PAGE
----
In spite of the horrible tyranny of Roman emperors (Nero put Paul and many other Christians to death), the general peace made it possible for the gospel to spread rapidly through the Empire. The very regime so fiercely devoted to emperor worship became the catalyst for the proclamation of the gospel. A wicked government may have twisted aims, but God uses its dysfunctional rulers to accomplish His higher purposes.

Why does God appoint rulers like Nero, Herod, Pontius Pilate and Hitler to serve as rulers? We cannot know the full mind of God on these matters, but we can say this:

  • God has the long term in mind; though the short term looks bad to us, it always serves His larger purpose and works for ultimate good.
  • God’s ultimate aim is to complete the Great Commission and glorify Himself.
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God uses rulers to discipline His people and bring them out of complacency and ingratitude to depend upon Him.
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God demonstrates through wicked rulers that He is not limited by human wickedness in accomplishing His greater good.
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Bad rulers have a way of deepening our faith in God so that we call upon Him to work in marvelous ways.
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Bad rulers move us to pray better prayers, develop more godly voting standards, and seek more godly ways of persuasion and action to influence political leaders.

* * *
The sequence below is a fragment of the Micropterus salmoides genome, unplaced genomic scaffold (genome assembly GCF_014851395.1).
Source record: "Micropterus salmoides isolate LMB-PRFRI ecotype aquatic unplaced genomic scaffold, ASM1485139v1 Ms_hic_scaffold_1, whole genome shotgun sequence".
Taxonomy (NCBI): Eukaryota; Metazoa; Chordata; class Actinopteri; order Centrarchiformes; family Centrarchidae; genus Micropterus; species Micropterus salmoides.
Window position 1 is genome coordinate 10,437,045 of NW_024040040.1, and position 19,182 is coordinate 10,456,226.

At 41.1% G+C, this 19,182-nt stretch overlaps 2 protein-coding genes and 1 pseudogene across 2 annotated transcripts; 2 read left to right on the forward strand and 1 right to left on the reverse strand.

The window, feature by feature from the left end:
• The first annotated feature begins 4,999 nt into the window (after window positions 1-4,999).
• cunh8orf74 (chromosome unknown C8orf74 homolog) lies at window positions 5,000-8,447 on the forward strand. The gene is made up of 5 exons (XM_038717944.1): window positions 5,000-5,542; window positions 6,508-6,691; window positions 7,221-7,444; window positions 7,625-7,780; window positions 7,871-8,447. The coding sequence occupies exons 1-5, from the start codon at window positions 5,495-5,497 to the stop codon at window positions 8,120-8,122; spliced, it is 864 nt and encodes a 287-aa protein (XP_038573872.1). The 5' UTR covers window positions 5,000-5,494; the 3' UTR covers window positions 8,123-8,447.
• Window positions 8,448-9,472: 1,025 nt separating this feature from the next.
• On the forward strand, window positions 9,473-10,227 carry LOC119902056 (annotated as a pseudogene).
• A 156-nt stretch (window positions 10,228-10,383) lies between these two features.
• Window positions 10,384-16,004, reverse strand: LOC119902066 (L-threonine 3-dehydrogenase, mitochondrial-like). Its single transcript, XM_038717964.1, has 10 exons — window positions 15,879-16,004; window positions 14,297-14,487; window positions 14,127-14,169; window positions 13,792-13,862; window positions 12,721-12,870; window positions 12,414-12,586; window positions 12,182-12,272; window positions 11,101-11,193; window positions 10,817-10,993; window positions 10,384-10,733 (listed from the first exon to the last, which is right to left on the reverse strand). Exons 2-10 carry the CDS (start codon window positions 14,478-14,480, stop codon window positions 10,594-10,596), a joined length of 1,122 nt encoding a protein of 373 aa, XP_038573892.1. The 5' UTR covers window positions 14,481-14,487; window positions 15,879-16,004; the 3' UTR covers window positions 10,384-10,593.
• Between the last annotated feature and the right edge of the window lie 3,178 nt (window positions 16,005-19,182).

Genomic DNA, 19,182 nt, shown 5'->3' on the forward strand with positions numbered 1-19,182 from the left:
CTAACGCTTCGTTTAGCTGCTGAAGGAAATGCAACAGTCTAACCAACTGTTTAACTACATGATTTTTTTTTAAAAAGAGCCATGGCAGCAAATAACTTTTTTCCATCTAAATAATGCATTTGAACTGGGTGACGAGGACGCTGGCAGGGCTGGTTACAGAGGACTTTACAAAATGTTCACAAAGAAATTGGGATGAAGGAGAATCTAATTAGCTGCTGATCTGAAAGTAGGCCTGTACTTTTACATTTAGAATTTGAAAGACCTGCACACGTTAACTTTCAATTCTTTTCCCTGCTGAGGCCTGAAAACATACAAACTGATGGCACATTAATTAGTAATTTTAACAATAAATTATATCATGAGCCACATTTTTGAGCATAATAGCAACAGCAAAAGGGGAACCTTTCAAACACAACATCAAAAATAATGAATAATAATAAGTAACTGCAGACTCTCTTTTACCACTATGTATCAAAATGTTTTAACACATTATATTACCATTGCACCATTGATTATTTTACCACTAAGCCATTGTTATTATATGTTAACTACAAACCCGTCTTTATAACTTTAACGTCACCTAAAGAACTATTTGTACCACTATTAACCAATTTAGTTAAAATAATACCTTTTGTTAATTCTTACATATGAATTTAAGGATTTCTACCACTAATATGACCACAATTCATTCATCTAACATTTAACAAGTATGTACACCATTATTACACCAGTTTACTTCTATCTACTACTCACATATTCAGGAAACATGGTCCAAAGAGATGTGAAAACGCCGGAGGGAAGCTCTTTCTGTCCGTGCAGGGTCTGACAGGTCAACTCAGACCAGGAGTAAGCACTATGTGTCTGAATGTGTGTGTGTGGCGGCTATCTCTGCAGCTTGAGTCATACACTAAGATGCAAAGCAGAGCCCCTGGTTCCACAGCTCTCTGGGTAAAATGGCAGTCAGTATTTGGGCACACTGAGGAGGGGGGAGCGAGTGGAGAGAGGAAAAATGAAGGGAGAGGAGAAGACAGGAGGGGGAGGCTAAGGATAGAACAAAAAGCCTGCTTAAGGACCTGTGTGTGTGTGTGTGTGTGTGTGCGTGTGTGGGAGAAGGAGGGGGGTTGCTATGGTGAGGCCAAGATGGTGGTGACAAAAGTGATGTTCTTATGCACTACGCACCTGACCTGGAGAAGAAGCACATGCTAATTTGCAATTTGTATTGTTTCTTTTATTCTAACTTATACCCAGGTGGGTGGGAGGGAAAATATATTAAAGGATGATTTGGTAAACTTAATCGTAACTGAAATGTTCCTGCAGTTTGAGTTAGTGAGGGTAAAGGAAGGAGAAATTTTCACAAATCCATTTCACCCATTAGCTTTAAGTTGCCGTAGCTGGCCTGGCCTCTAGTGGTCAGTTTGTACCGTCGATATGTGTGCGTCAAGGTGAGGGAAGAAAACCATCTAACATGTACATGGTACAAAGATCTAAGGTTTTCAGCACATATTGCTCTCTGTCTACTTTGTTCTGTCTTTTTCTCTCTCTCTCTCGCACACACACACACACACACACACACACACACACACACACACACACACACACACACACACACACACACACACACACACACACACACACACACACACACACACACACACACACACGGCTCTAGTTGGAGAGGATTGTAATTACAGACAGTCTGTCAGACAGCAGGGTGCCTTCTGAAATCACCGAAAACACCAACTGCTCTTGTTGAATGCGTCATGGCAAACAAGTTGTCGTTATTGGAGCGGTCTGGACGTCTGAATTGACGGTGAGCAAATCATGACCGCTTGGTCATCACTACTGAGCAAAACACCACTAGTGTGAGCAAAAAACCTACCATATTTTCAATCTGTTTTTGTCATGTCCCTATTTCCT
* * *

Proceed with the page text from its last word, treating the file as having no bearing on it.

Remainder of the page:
Whenever we fail to pray for our leaders, regardless of their political persuasion, we sin against God. Evangelist Billy Graham has met privately with all kinds of political leaders. He says, “We sometimes forget that some of the loneliest people in the world are those who are constantly in the public eye. They have spiritual needs just like everyone else. I have found many world leaders who sense that our problems today are so complex as to defy [human] solution. They know that the only answer is to be found in God.”

We often forget that the halls of government are also mission fields for the gospel. In India, we have had many opportunities to befriend numerous political leaders—not all of them Christian—who regularly come asking prayer for help with the deep burdens they carry.

Both church and state are God’s avenues to do His will. Let our prayers for our leaders come out of the abundance of our certainty in God and our own daily dialogue with Him so that we might prepare the way for completion of the Great Commission.